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3) The Hagia Sophia is another glorious and stunning architecture in Istanbul, that’s definitely worth a visit. The name “Hagia Sophia means the Church of Holy Wisdom. This was first built in 360 AD.

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The Hagia Sophia’s history amazing. It was a former Christian church (for 916 years), turned into a Muslim mosque (for 482 years), and now it is officially a museum (since 1935). Architecture-wise, it a beautiful combination of Byzantine and Islamic style. It sits in the old city part of Istanbul called Sultan Ahmet, and it is one of UNESCO’s World heritage sites for Turkey.

The large dome, the Christian frescoes, and the Islamic calligraphy (as seen in this photo) represent the history of 3 cities: Istanbul, Constantinople, and Byzantium.

Despite being one of Turkey’s most visited sites, the Hagia Sophia has a calm, quiet, almost saintly-like atmosphere. Everyone who steps inside is just filled with awe at the beauty and richness of its history and architecture.

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Here is a picture of Christian mosaic art that proves that the Hagia Sophia was once used as a church before it became a mosque. Throughout the history of this church, gold tesserae was used frequently to decorate the interior.

Now if you are looking not just for historical sights, but for some serious shopping as well… the next place to visit is:

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4) The Grand Bazaar

(I’ve mentioned its “sister” market, the Spice Market, in my April Fave Things.)

This is the bazaar to end all other bazaars. The Grand Bazaar is a massive 60-street marketplace with thousands of shops inside filled with tourists, vendors, and buyers. Let me already warn you that this is not your average shopping experience! The shopkeepers here are not shy about letting you know that they want your money and will do their best to get it.

So, of course, being a “seasoned” shopper, I shopped my way around and bargained like a pro! I went home with dozens of plastic bags filled with some of the most exciting souvenirs!

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Spotted some good Shawarma or Döner stands here too! It was the perfect way to recharge after hours of shopping!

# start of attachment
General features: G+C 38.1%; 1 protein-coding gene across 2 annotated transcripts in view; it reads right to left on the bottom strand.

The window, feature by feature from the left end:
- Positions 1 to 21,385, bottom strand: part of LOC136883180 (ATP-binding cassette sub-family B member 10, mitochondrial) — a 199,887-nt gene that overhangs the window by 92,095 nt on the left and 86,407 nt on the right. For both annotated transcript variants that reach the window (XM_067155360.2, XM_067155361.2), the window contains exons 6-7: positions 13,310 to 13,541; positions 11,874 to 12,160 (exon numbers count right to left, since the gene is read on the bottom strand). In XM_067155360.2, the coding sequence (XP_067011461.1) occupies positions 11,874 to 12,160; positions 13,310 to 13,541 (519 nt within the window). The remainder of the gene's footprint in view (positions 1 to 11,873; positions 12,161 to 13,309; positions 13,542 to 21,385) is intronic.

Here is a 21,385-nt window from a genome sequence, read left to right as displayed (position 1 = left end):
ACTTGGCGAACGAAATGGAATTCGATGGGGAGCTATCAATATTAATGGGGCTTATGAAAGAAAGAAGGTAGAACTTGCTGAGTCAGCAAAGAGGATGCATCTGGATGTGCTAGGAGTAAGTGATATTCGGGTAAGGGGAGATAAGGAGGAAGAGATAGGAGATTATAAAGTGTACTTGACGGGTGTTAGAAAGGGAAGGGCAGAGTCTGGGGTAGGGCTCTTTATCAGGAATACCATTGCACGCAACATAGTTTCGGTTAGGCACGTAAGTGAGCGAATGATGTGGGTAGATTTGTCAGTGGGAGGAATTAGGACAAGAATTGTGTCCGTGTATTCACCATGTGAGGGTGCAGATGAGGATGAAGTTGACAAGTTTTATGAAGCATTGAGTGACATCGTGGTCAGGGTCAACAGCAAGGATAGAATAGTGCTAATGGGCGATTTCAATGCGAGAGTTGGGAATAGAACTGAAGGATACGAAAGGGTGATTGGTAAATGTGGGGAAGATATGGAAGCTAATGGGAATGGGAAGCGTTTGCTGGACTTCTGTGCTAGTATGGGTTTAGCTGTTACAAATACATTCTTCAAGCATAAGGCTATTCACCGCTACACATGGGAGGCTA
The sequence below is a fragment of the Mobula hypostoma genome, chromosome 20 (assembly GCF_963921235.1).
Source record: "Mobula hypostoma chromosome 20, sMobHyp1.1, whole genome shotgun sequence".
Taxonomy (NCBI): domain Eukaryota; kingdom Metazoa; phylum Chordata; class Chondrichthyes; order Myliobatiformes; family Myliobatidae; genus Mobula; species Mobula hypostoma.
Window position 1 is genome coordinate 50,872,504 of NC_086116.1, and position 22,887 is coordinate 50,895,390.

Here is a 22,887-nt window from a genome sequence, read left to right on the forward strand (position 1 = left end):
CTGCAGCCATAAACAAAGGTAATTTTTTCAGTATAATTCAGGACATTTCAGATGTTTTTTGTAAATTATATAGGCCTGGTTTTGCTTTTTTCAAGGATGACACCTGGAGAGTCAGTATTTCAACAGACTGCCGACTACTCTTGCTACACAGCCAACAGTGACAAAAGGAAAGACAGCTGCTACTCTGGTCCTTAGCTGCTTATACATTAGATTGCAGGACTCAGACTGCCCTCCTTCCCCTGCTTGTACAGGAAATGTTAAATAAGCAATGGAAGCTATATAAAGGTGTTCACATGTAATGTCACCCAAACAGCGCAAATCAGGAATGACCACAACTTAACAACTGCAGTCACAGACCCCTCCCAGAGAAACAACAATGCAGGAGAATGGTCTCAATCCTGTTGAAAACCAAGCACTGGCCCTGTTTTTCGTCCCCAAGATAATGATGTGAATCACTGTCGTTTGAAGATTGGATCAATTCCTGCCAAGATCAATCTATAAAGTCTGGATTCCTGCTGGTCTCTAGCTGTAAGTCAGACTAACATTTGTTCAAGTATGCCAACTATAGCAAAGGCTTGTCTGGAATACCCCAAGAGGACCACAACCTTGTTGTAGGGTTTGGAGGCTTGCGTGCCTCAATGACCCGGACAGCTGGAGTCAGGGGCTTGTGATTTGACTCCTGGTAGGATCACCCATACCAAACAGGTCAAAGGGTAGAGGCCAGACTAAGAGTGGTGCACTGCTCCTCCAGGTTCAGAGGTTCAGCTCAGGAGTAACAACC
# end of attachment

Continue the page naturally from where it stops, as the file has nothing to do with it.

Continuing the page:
And before we end our post about Istanbul, there is another thing that you must do when in this city:

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5) The Bosphorus Cruise

As I’ve mentioned in earlier in this post, the Bosphorus Strait is a historically important part of Istanbul, as it links the east and the west, dividing the city into Asia and Europe. Because of such location, many empires in the past have waged war and many men have died to gain control of this strategic strait of water.

Nowadays, Bosphorus is used as trading passage for large tankers and ships.

It is another major tourist attraction of Istanbul, so it is definitely worth taking the cruise around here.


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The Bosphorus Cruise is a great introduction to prominent landmarks from a different view. There are many types of cruises and each one offers different time lengths. We decided to just take the one-hour cruise and the kids had a grand time seeing a lot of Istanbul’s green parks, huge palaces, and beautiful mosques from a boat’s point of view.

Whether it is a short 1-hour tour or a day’s trip that goes all the way to the mouth of the Black Sea, the Bosphorus Cruise should be on everyone’s list of things to do in Istanbul!

And this ends our Istanbul part of the trip. Stay tuned to our Part 2 of our Turkey story!

Read about my entire Turkey trip:

Part 2: Through Ancient Ruins and the Turkish Riviera

Part 3: Cappadocia’s Cave Rooms and The Whirling Dervishes

Part 4: Cappadocia’s Göreme, Fairy Chimneys, and Underground City

Part 5 : Seeing Cappadocia From Up in the Air and a Surprise Snowfall 

Also, read more about my Favorite Things from Turkey.

More photos can be viewed on The Spoiled Mummy Instagram account. Just search my hashtag: #TSMinIstanbul and #TSMinTurkey (for the rest).